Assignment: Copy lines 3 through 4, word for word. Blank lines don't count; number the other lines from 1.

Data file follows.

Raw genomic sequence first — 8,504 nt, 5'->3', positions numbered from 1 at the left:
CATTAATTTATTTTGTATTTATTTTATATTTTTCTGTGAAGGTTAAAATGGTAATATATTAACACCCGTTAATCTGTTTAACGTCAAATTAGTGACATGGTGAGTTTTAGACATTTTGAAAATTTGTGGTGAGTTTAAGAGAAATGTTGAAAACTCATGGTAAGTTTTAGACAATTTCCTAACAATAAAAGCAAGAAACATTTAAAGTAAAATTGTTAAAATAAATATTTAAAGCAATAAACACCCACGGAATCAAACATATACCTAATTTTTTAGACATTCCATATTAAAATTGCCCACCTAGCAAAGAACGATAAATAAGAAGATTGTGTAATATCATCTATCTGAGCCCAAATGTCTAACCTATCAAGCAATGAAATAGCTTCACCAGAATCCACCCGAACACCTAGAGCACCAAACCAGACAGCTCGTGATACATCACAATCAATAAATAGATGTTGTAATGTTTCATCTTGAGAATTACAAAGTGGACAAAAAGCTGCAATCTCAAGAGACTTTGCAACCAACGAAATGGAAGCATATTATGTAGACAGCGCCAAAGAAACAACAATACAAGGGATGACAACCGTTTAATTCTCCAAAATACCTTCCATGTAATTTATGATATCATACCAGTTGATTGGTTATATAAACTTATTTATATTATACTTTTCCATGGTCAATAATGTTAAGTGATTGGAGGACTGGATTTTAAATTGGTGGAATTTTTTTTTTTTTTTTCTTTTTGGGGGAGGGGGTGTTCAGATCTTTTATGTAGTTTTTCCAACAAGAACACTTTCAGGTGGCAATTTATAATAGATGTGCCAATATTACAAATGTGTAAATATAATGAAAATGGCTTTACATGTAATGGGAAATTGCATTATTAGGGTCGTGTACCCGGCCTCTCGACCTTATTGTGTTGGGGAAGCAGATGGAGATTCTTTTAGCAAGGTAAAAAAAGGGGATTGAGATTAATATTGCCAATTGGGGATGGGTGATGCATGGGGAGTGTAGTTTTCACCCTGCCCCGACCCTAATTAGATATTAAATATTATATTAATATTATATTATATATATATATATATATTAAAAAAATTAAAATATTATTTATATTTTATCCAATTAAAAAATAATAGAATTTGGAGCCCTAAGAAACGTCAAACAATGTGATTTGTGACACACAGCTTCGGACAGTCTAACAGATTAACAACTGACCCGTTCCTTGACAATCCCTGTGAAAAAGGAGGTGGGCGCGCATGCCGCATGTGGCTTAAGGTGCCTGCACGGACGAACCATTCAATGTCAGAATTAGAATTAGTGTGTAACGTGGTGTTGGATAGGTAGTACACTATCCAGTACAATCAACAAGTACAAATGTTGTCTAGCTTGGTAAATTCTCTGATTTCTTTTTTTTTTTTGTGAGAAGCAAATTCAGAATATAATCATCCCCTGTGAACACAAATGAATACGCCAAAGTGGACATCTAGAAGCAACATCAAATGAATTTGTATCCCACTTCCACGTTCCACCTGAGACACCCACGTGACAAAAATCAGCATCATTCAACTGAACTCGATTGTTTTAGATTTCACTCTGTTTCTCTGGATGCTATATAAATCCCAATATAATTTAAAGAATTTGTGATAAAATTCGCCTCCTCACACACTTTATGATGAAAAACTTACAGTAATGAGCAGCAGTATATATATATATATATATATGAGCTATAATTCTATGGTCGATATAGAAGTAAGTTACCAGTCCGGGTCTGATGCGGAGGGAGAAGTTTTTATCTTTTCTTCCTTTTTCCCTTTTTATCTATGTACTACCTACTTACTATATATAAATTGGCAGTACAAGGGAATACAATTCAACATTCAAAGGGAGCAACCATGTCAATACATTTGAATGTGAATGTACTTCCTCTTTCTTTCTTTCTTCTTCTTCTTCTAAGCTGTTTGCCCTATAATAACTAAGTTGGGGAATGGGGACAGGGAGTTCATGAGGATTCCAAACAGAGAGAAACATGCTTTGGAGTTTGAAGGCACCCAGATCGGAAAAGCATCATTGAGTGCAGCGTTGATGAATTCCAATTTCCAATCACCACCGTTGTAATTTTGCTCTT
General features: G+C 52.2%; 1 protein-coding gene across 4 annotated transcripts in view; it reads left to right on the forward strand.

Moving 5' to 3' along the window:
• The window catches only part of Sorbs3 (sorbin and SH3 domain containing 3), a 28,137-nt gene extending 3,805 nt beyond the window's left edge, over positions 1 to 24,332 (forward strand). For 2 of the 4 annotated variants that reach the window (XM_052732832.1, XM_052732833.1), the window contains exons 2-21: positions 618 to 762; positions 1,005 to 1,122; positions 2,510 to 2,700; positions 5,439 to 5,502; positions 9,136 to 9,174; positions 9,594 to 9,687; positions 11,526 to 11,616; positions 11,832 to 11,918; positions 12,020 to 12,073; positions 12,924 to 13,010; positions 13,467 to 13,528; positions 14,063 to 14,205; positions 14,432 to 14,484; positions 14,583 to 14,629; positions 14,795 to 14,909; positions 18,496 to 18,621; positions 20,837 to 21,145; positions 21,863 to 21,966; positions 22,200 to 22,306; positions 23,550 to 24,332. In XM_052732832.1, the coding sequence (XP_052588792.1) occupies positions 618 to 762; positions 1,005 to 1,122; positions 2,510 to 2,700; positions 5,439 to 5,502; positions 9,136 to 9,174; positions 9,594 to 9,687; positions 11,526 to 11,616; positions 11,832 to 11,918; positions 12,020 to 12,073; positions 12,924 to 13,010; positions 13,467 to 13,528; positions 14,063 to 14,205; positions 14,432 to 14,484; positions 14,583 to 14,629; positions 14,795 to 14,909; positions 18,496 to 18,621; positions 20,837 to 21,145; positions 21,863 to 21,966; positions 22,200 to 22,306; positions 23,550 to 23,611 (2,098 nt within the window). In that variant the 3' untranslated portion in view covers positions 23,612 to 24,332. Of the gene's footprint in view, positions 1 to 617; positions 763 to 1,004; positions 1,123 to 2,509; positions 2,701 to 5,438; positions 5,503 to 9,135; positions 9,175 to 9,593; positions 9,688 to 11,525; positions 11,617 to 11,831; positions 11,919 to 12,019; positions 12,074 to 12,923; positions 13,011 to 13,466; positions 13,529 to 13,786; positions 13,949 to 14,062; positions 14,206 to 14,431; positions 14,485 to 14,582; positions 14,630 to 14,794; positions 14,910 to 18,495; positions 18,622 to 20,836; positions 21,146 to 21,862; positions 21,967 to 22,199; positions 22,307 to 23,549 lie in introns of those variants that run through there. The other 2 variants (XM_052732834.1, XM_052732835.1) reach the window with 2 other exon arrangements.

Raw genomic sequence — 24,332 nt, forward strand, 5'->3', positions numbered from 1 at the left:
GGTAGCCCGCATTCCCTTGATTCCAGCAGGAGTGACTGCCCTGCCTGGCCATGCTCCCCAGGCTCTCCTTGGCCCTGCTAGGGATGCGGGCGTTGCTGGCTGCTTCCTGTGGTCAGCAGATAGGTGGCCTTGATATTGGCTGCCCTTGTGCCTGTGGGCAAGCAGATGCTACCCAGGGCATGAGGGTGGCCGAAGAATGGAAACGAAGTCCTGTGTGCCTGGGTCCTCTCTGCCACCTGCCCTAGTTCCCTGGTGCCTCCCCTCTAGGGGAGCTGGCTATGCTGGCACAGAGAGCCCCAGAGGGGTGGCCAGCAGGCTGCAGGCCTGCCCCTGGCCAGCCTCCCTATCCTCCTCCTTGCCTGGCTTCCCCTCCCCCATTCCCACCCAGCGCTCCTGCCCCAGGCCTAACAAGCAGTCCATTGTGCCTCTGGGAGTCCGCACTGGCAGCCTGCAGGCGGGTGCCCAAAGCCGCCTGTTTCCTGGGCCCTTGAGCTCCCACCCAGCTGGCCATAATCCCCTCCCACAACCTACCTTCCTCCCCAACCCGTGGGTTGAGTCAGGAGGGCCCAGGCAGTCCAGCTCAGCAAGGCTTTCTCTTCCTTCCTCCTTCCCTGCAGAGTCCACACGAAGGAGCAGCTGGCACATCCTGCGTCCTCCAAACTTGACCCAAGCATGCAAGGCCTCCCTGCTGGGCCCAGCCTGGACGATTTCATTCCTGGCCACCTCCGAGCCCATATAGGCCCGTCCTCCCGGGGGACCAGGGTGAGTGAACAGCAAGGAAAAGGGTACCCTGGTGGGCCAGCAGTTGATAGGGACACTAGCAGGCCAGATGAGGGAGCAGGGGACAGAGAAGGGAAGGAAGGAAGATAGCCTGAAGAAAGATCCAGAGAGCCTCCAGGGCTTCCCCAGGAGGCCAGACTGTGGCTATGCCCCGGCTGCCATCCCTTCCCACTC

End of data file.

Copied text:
General features: G+C 52.2%; 1 protein-coding gene across 4 annotated transcripts in view; it reads left to right on the forward strand.

Moving 5' to 3' along the window: